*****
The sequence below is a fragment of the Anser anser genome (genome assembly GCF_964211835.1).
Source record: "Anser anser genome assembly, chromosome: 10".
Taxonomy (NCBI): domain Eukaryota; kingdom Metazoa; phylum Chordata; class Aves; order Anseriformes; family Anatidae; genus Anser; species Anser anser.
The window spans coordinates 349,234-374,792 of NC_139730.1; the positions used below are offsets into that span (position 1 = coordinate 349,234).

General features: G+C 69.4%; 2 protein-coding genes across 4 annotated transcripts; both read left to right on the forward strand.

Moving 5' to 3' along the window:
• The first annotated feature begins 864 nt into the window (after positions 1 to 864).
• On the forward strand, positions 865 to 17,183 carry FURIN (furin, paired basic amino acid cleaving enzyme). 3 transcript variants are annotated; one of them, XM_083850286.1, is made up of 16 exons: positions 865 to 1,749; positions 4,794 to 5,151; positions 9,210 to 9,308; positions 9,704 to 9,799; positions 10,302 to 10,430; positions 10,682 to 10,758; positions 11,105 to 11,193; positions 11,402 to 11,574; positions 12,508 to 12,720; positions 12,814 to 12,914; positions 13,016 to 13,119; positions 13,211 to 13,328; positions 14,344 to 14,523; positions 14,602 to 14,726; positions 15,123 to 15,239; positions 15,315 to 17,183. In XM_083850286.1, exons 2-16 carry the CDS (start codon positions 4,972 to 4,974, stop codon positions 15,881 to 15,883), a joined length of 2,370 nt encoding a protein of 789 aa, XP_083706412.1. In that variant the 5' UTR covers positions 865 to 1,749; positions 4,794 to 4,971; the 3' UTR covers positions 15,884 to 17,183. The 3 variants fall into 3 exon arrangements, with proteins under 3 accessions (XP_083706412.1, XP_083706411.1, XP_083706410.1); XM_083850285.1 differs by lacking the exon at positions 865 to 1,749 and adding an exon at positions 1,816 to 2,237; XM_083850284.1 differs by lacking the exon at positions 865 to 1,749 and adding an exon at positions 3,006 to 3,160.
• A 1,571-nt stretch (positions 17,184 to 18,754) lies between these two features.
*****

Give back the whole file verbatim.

The sequence below is a fragment of the Anser anser genome (genome assembly GCF_964211835.1).
Source record: "Anser anser genome assembly, chromosome: 10".
Taxonomy (NCBI): domain Eukaryota; kingdom Metazoa; phylum Chordata; class Aves; order Anseriformes; family Anatidae; genus Anser; species Anser anser.
The window spans coordinates 349,234-374,792 of NC_139730.1; the positions used below are offsets into that span (position 1 = coordinate 349,234).

General features: G+C 69.4%; 2 protein-coding genes across 4 annotated transcripts; both read left to right on the forward strand.

Moving 5' to 3' along the window:
• The first annotated feature begins 864 nt into the window (after positions 1 to 864).
• On the forward strand, positions 865 to 17,183 carry FURIN (furin, paired basic amino acid cleaving enzyme). 3 transcript variants are annotated; one of them, XM_083850286.1, is made up of 16 exons: positions 865 to 1,749; positions 4,794 to 5,151; positions 9,210 to 9,308; positions 9,704 to 9,799; positions 10,302 to 10,430; positions 10,682 to 10,758; positions 11,105 to 11,193; positions 11,402 to 11,574; positions 12,508 to 12,720; positions 12,814 to 12,914; positions 13,016 to 13,119; positions 13,211 to 13,328; positions 14,344 to 14,523; positions 14,602 to 14,726; positions 15,123 to 15,239; positions 15,315 to 17,183. In XM_083850286.1, exons 2-16 carry the CDS (start codon positions 4,972 to 4,974, stop codon positions 15,881 to 15,883), a joined length of 2,370 nt encoding a protein of 789 aa, XP_083706412.1. In that variant the 5' UTR covers positions 865 to 1,749; positions 4,794 to 4,971; the 3' UTR covers positions 15,884 to 17,183. The 3 variants fall into 3 exon arrangements, with proteins under 3 accessions (XP_083706412.1, XP_083706411.1, XP_083706410.1); XM_083850285.1 differs by lacking the exon at positions 865 to 1,749 and adding an exon at positions 1,816 to 2,237; XM_083850284.1 differs by lacking the exon at positions 865 to 1,749 and adding an exon at positions 3,006 to 3,160.
• A 1,571-nt stretch (positions 17,184 to 18,754) lies between these two features.